The procedure went OK. The team of specialists who performed it were awesome. They were laughing and cracking jokes with me the whole time. I remember thinking that if I lost my current job, I should come and work here because these guys know how to have a good time at work! Of course, the pain killers helped a lot and I even flirted with one of the female docs. She had beautiful half-Asian eyes...

Afterward, I was wheeled back into the hospital room where Chris was waiting for me. I could tell she had been crying. She knew I was in distress and probably felt helpless to do anything about it. In a lot of ways, I think some of the things I've gone through have been harder on her because even though she's a part of it, she's on the outside. The mind can make things seem much bigger than they are when you're not the one dealing with it on the inside.

I should take some time to say that Christiana has been awesome through all of this. She is there for me when I need her, without the tiniest complaint. She is a source of natural optimism. I don't think I could do much of this without her. And that's the truth. Everyone should be lucky enough to have a Chris Jarvis in their lives. She works miracles.

That night, we got home and I plopped myself on the couch while Chris prepared a healthy low-sodium dinner. I was still feeling crummy, but I at least the angiogram was over. I was told my arteries looked good, and I was given the OK to have a kidney-pancreas transplant. I just needed to lose some weight.

Sitting there on the couch, I flipped through several TV stations. I stopped on a program about a girl born without a face. Juliana Wetmore. It was tragic. Here was a four-year old, intelligent, charismatic, strong little girl born without any skeletal structure in her face. You can see pics and videos here:

I sat there and witnessed Juliana's parents and siblings talk about her with genuine love and admiration. I saw her cry in the hospital because she had to undergo her 25th surgery before the age of 5. She breathes through a tube in her throat, she eats liquid foods through another tube. But if you watch her for a few minutes, you can see the brilliant, positive, strong soul that Juliana embraces. She is a fighter. She smiles with her body, and she gives off complete brilliance... and here I am feeling sorry for myself because I have to sit in a chair three times a week.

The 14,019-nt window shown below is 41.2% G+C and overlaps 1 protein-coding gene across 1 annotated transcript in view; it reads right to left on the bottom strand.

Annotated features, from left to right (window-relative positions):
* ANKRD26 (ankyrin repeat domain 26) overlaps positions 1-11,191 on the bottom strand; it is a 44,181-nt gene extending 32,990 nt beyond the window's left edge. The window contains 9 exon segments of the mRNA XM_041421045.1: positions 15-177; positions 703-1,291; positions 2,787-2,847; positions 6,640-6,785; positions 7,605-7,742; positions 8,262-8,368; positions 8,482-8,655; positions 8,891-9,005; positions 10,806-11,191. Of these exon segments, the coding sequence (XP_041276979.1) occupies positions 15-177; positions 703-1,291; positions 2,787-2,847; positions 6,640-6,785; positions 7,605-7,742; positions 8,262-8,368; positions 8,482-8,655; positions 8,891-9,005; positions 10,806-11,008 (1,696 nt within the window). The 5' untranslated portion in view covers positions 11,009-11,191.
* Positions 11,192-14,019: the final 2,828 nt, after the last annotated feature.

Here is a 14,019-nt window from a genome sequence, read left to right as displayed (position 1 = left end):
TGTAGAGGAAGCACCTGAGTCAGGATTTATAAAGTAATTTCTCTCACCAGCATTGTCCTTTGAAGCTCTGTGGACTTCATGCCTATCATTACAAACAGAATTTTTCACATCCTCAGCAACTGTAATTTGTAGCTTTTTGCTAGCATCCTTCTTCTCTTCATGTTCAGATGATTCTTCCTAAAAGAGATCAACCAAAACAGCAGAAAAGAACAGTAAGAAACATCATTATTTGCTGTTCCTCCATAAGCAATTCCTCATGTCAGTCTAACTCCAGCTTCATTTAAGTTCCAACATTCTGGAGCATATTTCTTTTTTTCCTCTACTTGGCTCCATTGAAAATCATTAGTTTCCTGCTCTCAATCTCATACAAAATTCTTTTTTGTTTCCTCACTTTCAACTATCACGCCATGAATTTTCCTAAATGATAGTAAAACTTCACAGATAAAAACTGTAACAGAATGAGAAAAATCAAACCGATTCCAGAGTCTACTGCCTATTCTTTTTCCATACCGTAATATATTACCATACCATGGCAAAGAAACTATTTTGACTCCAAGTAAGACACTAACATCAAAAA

I asked myself how I would feel if I had the opportunity to meet Juliana Wetmore in person. Without a doubt, I knew I would feel inspiration. I would share her determination to be the best person I could be, and I would love each day I was here, ALIVE!, surrounded by good friends and family. Each day is bonus, and each one of us has a choice to spend that day in grief, or in happiness.

After seeing Juliana's outlook on life, I choose happiness! I choose optimism!

So I wiped the tears from my eyes, hugged Christiana and told her I loved her.

It was as simple as that. The positivity was back and it was here to kick ass!!  So bring on that beautiful transplant. Let's do it with a smile!


  1. Thank you Jake! This is just what I needed tonight to bring back my kick ass positive self too. Pity party officially over at my house! Emily(Bitner)

  2. WOW Jake Im a cousin of Emilys she put the link on FB and said you were inspiring!! And you are my daughter is 11 and diabetic since 6 I try not to let the fear of what if rule my life and I think your amazing and wanted to say thank you for sharing your experience and your positive outlook Ill be following. You picked me up out of the pitty party today =) Sarah

  3. I was wondering around blogsville and I came across your blog.

    Just wanted you to know that my husband received a kidney-pancreas transplant 3 years ago and is doing absolutely grand with it. It is still encouraging to my hubby when he hears someone else doing well.

    I just wanted you to know that :) a KP is a wonderful thing.

  4. Thank you for the inspiration, Brownie! I'm glad to hear your husband is loving his transplants. I am excited to get mine!!